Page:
The Victorian parliament will debate this week a new emergency bill to combat lockdown dissent, breaking the bounds of what is usually considered acceptable in a Western-influenced democracy.
The emergency bill would give the police the authority to arrest anyone if they suspect that they may do something illegal in the future; in other words a “pre-crime.”
During this coming week, the Victorian State Parliament will be debating the bill that allows authorities to apprehend people they consider to be “dangerous” during coronavirus lockdowns.
This group of people is supposedly made up of those who refuse to comply with the lockdown rules (such as the use of a face mask), those who go online to call for public protests to revoke these measures, and even those who are in charge of propagating “conspiracy theories” about the virus on social media.
Double your web browsing speed with today's sponsor. Get Brave.
The COVID-19 Omnibus (Emergency Measures) bill would also apply to people who are mentally incapacitated or under the influence of drugs. Regardless of the case, all people detained following this mandate would be transferred to special quarantine facilities to avoid contact with other citizens.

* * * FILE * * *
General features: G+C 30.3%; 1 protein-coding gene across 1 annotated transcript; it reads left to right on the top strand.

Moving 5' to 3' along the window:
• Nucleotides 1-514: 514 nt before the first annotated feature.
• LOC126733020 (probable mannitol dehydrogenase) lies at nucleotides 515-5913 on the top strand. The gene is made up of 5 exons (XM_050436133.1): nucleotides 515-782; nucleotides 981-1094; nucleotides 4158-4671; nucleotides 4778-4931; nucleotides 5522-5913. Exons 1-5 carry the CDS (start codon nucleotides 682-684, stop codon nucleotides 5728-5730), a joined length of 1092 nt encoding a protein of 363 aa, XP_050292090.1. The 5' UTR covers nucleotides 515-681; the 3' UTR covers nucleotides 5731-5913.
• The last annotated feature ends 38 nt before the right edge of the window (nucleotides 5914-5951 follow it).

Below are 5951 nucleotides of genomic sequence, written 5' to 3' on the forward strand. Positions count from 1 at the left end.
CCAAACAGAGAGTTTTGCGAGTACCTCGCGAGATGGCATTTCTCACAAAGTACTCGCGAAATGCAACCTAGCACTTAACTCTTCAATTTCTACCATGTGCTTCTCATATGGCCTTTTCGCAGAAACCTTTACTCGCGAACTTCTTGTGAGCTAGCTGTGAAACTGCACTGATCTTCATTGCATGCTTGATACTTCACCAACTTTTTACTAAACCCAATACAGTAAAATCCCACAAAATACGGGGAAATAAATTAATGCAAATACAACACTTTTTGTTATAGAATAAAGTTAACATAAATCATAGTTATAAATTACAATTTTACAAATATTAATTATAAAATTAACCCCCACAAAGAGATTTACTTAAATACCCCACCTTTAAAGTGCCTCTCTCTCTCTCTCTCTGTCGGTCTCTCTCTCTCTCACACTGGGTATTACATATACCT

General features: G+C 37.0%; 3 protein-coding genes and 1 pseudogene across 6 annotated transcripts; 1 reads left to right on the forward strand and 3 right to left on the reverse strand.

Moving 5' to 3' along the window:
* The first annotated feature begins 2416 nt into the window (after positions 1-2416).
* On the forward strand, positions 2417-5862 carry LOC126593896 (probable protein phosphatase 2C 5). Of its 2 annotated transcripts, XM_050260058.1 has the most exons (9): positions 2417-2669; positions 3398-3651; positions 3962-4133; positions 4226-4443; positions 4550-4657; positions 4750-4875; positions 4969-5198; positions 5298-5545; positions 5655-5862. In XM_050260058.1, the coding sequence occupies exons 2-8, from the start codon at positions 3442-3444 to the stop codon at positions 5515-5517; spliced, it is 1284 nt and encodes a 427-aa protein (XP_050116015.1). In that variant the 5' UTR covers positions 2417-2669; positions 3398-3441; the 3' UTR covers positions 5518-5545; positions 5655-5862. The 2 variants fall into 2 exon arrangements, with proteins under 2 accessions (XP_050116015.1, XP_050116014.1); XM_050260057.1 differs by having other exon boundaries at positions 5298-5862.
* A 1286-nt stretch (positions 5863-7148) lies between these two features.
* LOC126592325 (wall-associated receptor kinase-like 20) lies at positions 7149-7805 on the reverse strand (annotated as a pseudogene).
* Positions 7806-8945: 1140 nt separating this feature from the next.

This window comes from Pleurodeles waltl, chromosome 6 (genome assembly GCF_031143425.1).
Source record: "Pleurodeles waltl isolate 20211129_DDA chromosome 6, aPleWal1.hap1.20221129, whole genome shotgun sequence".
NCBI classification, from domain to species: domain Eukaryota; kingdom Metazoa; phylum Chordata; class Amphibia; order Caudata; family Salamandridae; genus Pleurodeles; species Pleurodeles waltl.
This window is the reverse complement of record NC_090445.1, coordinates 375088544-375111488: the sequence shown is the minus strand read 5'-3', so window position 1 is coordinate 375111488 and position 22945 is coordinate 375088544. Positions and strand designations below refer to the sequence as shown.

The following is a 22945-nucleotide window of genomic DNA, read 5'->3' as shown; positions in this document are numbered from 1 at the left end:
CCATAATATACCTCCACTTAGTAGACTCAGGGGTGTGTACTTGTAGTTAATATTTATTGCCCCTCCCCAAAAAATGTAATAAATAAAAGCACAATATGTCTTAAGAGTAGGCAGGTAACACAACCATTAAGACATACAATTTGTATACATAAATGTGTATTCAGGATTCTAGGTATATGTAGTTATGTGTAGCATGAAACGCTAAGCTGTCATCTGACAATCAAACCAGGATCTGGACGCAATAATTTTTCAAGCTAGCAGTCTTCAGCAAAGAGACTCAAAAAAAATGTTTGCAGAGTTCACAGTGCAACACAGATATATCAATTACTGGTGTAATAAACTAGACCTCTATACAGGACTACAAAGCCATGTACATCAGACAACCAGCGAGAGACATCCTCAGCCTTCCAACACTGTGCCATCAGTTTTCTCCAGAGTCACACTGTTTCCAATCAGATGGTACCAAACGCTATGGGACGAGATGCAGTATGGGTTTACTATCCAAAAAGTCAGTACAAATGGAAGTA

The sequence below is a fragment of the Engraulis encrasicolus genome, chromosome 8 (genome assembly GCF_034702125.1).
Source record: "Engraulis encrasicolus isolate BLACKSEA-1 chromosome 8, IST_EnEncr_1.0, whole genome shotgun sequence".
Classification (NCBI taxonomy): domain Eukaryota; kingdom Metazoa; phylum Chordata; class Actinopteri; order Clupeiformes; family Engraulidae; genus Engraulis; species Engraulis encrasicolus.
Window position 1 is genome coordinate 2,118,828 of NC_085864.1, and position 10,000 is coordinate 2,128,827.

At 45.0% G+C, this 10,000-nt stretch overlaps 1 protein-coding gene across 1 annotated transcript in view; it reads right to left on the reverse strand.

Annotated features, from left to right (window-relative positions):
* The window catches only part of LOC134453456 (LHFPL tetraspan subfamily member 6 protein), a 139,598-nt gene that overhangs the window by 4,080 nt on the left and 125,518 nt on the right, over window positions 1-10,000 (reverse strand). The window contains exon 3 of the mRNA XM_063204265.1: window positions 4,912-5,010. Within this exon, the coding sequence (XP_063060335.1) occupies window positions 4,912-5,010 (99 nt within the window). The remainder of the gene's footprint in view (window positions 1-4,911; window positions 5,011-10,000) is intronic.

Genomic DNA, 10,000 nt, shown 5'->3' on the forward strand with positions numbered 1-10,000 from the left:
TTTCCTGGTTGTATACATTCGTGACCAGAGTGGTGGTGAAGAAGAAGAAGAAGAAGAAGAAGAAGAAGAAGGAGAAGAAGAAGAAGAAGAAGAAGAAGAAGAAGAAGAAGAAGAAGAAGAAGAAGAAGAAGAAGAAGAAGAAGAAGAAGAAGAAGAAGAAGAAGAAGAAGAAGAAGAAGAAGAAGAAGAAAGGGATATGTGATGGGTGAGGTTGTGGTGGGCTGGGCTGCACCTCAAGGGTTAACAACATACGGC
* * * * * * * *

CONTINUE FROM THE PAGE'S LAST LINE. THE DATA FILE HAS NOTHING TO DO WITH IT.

There is a fear that this new law will serve to further control the Australian people, who have already this year faced a loss of civil liberties unprecedented in modern times. Victoria has been known to arrest citizens over their Facebook posts during the lockdowns.
Since the authorities will only need to think that an individual poses a future danger to be able to apprehend them, this new police capacity would be used oppressively.
Today, the parliament is already facing pushback for its recent authoritarian streak that increasingly limits its citizens’ free speech. Some news portals have even ensured that this bill is a way for the state to recover a narrative that is less and less credible.
Since COVID-19 broke out globally, Victoria police has arrested people for covering the news that does not come from official sources, or for simply sharing information on social media about the coronavirus that is not approved by authorities.
Even reporters have been targets of this censorship since they can be arrested if they are seen covering a protest against the lockdowns.
It should be remembered that currently the Victorian police already have the power to enter people’s homes without prior notice to carry out arrests.